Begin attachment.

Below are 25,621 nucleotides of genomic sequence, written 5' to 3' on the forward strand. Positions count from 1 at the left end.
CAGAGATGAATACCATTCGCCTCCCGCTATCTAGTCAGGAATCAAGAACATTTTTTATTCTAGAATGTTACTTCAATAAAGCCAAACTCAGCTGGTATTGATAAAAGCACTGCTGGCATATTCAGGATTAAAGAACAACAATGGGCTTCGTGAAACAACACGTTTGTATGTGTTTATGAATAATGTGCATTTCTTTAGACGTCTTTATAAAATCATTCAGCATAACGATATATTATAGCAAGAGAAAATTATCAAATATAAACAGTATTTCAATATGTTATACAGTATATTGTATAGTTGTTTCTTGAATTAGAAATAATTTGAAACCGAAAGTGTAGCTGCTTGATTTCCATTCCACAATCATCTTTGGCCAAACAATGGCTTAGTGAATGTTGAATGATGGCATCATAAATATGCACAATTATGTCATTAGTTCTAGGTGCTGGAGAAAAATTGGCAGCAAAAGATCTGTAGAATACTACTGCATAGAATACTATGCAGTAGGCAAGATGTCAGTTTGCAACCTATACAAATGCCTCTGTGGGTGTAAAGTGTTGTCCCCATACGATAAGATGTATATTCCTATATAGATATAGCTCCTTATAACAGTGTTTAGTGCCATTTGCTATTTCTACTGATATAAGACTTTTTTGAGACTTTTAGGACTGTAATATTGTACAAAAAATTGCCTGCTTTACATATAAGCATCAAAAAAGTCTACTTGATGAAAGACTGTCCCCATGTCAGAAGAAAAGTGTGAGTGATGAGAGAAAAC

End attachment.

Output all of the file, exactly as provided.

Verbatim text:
Below are 25,621 nucleotides of genomic sequence, written 5' to 3' on the forward strand. Positions count from 1 at the left end.
CAGAGATGAATACCATTCGCCTCCCGCTATCTAGTCAGGAATCAAGAACATTTTTTATTCTAGAATGTTACTTCAATAAAGCCAAACTCAGCTGGTATTGATAAAAGCACTGCTGGCATATTCAGGATTAAAGAACAACAATGGGCTTCGTGAAACAACACGTTTGTATGTGTTTATGAATAATGTGCATTTCTTTAGACGTCTTTATAAAATCATTCAGCATAACGATATATTATAGCAAGAGAAAATTATCAAATATAAACAGTATTTCAATATGTTATACAGTATATTGTATAGTTGTTTCTTGAATTAGAAATAATTTGAAACCGAAAGTGTAGCTGCTTGATTTCCATTCCACAATCATCTTTGGCCAAACAATGGCTTAGTGAATGTTGAATGATGGCATCATAAATATGCACAATTATGTCATTAGTTCTAGGTGCTGGAGAAAAATTGGCAGCAAAAGATCTGTAGAATACTACTGCATAGAATACTATGCAGTAGGCAAGATGTCAGTTTGCAACCTATACAAATGCCTCTGTGGGTGTAAAGTGTTGTCCCCATACGATAAGATGTATATTCCTATATAGATATAGCTCCTTATAACAGTGTTTAGTGCCATTTGCTATTTCTACTGATATAAGACTTTTTTGAGACTTTTAGGACTGTAATATTGTACAAAAAATTGCCTGCTTTACATATAAGCATCAAAAAAGTCTACTTGATGAAAGACTGTCCCCATGTCAGAAGAAAAGTGTGAGTGATGAGAGAAAAC